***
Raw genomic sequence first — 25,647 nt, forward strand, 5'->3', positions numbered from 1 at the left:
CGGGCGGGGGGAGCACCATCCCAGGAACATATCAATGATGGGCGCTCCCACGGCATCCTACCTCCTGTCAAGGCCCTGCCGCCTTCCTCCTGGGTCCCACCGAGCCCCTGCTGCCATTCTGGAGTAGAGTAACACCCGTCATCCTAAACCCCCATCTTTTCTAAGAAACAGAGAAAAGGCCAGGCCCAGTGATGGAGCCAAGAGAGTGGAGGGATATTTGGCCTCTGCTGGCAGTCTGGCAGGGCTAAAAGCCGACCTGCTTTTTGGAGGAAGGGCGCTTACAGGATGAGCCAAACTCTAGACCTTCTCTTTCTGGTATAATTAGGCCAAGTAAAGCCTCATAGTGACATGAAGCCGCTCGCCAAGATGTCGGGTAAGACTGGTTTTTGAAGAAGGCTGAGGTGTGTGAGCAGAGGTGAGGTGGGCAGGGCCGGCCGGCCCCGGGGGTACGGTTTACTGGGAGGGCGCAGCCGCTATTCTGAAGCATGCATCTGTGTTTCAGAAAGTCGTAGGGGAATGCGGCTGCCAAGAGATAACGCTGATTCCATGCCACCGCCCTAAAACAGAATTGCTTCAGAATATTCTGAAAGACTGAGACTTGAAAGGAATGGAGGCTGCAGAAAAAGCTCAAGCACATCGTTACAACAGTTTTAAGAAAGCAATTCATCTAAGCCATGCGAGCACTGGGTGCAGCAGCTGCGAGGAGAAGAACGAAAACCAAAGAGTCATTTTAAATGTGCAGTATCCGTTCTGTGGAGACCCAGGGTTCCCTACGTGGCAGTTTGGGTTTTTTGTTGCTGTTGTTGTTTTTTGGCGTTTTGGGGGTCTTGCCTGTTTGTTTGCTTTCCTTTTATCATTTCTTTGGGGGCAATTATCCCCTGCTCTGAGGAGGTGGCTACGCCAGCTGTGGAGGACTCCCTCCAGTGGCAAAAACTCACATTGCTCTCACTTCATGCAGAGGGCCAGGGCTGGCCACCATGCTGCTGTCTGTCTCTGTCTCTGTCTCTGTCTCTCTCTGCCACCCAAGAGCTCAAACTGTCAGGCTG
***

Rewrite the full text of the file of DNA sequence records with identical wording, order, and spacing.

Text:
Raw genomic sequence first — 25,647 nt, forward strand, 5'->3', positions numbered from 1 at the left:
CGGGCGGGGGGAGCACCATCCCAGGAACATATCAATGATGGGCGCTCCCACGGCATCCTACCTCCTGTCAAGGCCCTGCCGCCTTCCTCCTGGGTCCCACCGAGCCCCTGCTGCCATTCTGGAGTAGAGTAACACCCGTCATCCTAAACCCCCATCTTTTCTAAGAAACAGAGAAAAGGCCAGGCCCAGTGATGGAGCCAAGAGAGTGGAGGGATATTTGGCCTCTGCTGGCAGTCTGGCAGGGCTAAAAGCCGACCTGCTTTTTGGAGGAAGGGCGCTTACAGGATGAGCCAAACTCTAGACCTTCTCTTTCTGGTATAATTAGGCCAAGTAAAGCCTCATAGTGACATGAAGCCGCTCGCCAAGATGTCGGGTAAGACTGGTTTTTGAAGAAGGCTGAGGTGTGTGAGCAGAGGTGAGGTGGGCAGGGCCGGCCGGCCCCGGGGGTACGGTTTACTGGGAGGGCGCAGCCGCTATTCTGAAGCATGCATCTGTGTTTCAGAAAGTCGTAGGGGAATGCGGCTGCCAAGAGATAACGCTGATTCCATGCCACCGCCCTAAAACAGAATTGCTTCAGAATATTCTGAAAGACTGAGACTTGAAAGGAATGGAGGCTGCAGAAAAAGCTCAAGCACATCGTTACAACAGTTTTAAGAAAGCAATTCATCTAAGCCATGCGAGCACTGGGTGCAGCAGCTGCGAGGAGAAGAACGAAAACCAAAGAGTCATTTTAAATGTGCAGTATCCGTTCTGTGGAGACCCAGGGTTCCCTACGTGGCAGTTTGGGTTTTTTGTTGCTGTTGTTGTTTTTTGGCGTTTTGGGGGTCTTGCCTGTTTGTTTGCTTTCCTTTTATCATTTCTTTGGGGGCAATTATCCCCTGCTCTGAGGAGGTGGCTACGCCAGCTGTGGAGGACTCCCTCCAGTGGCAAAAACTCACATTGCTCTCACTTCATGCAGAGGGCCAGGGCTGGCCACCATGCTGCTGTCTGTCTCTGTCTCTGTCTCTGTCTCTCTCTGCCACCCAAGAGCTCAAACTGTCAGGCTG